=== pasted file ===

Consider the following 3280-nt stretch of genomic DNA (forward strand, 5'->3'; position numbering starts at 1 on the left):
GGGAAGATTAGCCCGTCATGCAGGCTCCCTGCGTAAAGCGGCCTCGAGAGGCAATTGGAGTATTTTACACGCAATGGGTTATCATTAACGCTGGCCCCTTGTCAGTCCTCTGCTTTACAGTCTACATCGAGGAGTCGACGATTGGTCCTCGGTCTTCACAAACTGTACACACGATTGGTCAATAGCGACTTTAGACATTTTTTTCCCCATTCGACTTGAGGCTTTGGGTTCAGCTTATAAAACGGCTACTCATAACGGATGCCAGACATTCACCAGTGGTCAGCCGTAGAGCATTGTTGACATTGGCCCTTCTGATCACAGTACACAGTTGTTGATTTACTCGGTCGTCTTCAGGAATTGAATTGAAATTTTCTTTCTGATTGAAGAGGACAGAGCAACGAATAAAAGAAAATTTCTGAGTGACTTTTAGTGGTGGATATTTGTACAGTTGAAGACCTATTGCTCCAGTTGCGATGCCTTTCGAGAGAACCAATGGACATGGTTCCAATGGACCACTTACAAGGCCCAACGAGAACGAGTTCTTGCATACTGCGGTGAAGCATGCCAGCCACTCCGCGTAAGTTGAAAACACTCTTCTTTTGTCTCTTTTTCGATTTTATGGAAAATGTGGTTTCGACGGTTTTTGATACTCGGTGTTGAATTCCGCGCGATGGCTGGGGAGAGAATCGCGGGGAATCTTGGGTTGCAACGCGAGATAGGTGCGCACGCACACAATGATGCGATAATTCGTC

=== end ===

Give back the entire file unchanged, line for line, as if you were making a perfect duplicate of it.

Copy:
Consider the following 3280-nt stretch of genomic DNA (forward strand, 5'->3'; position numbering starts at 1 on the left):
GGGAAGATTAGCCCGTCATGCAGGCTCCCTGCGTAAAGCGGCCTCGAGAGGCAATTGGAGTATTTTACACGCAATGGGTTATCATTAACGCTGGCCCCTTGTCAGTCCTCTGCTTTACAGTCTACATCGAGGAGTCGACGATTGGTCCTCGGTCTTCACAAACTGTACACACGATTGGTCAATAGCGACTTTAGACATTTTTTTCCCCATTCGACTTGAGGCTTTGGGTTCAGCTTATAAAACGGCTACTCATAACGGATGCCAGACATTCACCAGTGGTCAGCCGTAGAGCATTGTTGACATTGGCCCTTCTGATCACAGTACACAGTTGTTGATTTACTCGGTCGTCTTCAGGAATTGAATTGAAATTTTCTTTCTGATTGAAGAGGACAGAGCAACGAATAAAAGAAAATTTCTGAGTGACTTTTAGTGGTGGATATTTGTACAGTTGAAGACCTATTGCTCCAGTTGCGATGCCTTTCGAGAGAACCAATGGACATGGTTCCAATGGACCACTTACAAGGCCCAACGAGAACGAGTTCTTGCATACTGCGGTGAAGCATGCCAGCCACTCCGCGTAAGTTGAAAACACTCTTCTTTTGTCTCTTTTTCGATTTTATGGAAAATGTGGTTTCGACGGTTTTTGATACTCGGTGTTGAATTCCGCGCGATGGCTGGGGAGAGAATCGCGGGGAATCTTGGGTTGCAACGCGAGATAGGTGCGCACGCACACAATGATGCGATAATTCGTC